The terms “repair” and “replace” mean restoring the automobile to essentially the same condition as it was in immediately before the collision.  It would not be restored to the same condition if the repairs left the market value of the auto substantially less than the value before the collision.  This was the decision in the 1969, Corpus Christi Court of Appeals opinion, Northwestern National Insurance Company v. Cope.

As stated in the 1968, Tyler Court of Appeals opinion, Agricultural Workers Mutual Automobile Insurance Company v. Dawson, if a vehicle is repairable, the insured is entitled to no more than what it would cost to repair the property.  This presumes the vehicle has been repaired to essentially the same condition that it was in before the loss.  But if, after repair, the vehicle has not been restored to the same condition as it was in immediately before the loss, the owner may be entitled to recover for diminution in value without necessarily showing the repairs were inadequate.  This was discussed in the 1968, Texas Supreme Court opinion styled, Superior Pontiace Co. v. Queen Insurance Co.

If an insurer repairs a vehicle, it must use parts of “like kind and quality” according to the 2003, Texas Supreme Court opinion styled, American Manufacturers Mutual Insurance Co. v. Schaefer.

Here is some basic information about automobile policy coverage for damage to your insured vehicle.

Under this portion of an auto policy the limit of liability to the insurer is the lesser of:  1)  the actual case value of the stolen or damaged property, 2)  the amount necessary to repair or replace the property with like, kind, and quality, 3)  the amount stated in the declarations of the policy.

The terms “repair” and “replace” mean restoring the auto to essentially the same condition as it was in immediately before the damage.  This is discussed in the 1969, Corpus Christi Court of Appeals opinion, Northwestern National Insurance Co. v. Cope and the 1998, Austin Court of Appeals opinion, Great Texas County Mutual Insurance Co. v. Lewis.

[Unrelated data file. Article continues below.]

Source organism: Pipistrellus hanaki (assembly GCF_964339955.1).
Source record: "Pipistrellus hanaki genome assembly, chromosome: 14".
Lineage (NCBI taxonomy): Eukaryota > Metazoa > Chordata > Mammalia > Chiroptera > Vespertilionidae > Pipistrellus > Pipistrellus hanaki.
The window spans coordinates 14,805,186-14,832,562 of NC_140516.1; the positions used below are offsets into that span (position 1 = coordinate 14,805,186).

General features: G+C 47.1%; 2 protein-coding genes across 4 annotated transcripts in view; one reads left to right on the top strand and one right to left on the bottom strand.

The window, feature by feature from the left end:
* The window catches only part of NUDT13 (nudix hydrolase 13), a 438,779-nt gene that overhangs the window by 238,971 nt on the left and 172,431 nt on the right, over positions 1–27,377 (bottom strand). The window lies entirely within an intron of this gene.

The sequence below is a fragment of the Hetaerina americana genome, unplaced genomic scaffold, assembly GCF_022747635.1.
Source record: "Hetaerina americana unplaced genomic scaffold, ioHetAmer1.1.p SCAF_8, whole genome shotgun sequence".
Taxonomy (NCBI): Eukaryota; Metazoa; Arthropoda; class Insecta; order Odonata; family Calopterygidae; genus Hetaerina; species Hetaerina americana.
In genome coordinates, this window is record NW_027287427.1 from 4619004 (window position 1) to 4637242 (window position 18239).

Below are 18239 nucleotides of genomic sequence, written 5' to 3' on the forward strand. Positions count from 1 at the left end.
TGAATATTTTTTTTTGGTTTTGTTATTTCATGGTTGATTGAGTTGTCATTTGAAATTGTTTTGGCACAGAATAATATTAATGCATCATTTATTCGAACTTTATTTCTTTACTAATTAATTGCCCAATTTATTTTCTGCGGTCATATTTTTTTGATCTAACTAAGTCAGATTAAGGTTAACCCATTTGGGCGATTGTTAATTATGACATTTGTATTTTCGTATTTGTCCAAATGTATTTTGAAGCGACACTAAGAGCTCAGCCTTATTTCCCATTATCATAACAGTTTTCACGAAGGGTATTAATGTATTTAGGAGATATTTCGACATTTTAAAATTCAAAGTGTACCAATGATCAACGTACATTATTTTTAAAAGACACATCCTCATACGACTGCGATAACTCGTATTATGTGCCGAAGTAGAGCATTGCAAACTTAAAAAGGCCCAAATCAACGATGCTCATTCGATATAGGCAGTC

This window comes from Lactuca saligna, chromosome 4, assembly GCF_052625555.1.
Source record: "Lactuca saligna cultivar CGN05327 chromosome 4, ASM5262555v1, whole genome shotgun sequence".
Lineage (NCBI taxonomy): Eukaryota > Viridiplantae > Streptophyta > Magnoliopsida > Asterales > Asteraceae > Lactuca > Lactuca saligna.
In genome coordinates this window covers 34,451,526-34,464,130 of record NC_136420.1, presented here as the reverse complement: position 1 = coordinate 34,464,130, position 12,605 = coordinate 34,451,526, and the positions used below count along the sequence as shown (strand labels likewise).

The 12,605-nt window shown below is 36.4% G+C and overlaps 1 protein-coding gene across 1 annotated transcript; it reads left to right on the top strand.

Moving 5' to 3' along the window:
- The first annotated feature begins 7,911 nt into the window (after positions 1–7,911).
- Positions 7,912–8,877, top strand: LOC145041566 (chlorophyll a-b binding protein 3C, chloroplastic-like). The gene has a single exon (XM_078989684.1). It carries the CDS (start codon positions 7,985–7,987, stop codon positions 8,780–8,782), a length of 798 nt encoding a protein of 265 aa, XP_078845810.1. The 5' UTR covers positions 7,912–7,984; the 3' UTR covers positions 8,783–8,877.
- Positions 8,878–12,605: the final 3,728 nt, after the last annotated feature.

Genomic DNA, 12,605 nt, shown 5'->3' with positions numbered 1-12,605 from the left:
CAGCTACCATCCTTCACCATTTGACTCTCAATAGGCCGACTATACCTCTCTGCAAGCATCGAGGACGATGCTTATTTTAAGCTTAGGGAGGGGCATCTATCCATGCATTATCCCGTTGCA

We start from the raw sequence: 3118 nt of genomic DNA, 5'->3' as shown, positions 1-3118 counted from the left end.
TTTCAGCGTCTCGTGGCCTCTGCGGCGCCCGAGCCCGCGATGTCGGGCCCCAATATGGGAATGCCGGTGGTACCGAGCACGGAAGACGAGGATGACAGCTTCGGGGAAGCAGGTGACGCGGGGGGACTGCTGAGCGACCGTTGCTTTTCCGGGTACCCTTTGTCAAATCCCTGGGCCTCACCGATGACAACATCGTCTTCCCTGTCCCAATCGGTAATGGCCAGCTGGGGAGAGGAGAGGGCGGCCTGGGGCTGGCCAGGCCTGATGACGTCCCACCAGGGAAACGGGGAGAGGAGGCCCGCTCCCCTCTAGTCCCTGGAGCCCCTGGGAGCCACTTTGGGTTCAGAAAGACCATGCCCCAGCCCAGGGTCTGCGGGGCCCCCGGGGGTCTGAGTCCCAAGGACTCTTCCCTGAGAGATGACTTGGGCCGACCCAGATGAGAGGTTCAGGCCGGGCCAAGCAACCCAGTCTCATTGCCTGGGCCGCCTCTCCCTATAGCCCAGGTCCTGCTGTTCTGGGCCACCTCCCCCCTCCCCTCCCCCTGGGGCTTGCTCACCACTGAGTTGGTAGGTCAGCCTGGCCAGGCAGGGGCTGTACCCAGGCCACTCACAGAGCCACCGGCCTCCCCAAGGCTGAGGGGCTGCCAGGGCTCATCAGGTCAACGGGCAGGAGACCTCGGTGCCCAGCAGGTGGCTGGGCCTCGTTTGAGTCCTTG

Here’s some basic information for insurance lawyers.

“Collision” is defined in the standard policy as “the upset, or collision with another object, of your covered auto.”

As an example, in the 1984, Amarillo Court of Appeals opinion, Nutchey v. Three R’s Trucking Company, Inc., a three-inch depression in a road, which caused damage to a trailer fell under this definition of “collision.”

The terms of coverage for damage to the auto are fairly straightforward: “named-peril” coverage is provided on “covered autos.”  Specifically, the Texas Personal Auto Policy provides that the carrier will pay for “direct and accidental loss to your covered auto.”  The coverage is divided into “collision” coverage and “coverage other than collision.”  The “other than collision” coverage insures against more causes of loss than collision coverage.  If both collision coverage and the “other” peril coverage are purchased then the insured is said to have “comprehensive” coverage.   Different deductibles are charged for each coverage because insureds elect not to carry one of the two available coverages.

The most common type of loss is “accidental loss,” however the definition of “accidental loss” loss is not in most policies.  In 1997, the Austin Court of Appeals issued an opinion in State Farm Mutual Automobile Insurance Co. v. Kelly, which held that an “accidental loss” is a loss that does not ordinarily follow and cannot reasonably be anticipated from the producing act, that is, one that the actor did not intend to produce.  In Kelly when an insured made a good faith purchase of a stolen vehicle and insured it, only to have the police confiscate it and return it to its true owner, such an act is not the natural and probable result of the insured’s good faith purchase.  Accordingly, the loss of the vehicle was “accidental.”  Even though the insured intentionally purchased the vehicle, the ensuing confiscation by the police was unexpected, unanticipated, and unintentional on the insured’s part.  The court went on to say that a stolen vehicle, newly acquired by an insured was a “covered auto” even if the insured did not have good title.  The insured had an insurable interest that was enough to make it a covered auto.

In the 1955, Fort Worth Court of Appeals opinion, Farmers Insurance Exchange v. Wallace, an auto upset by a strong gust of wind while being driven on a public road was an accidental loss.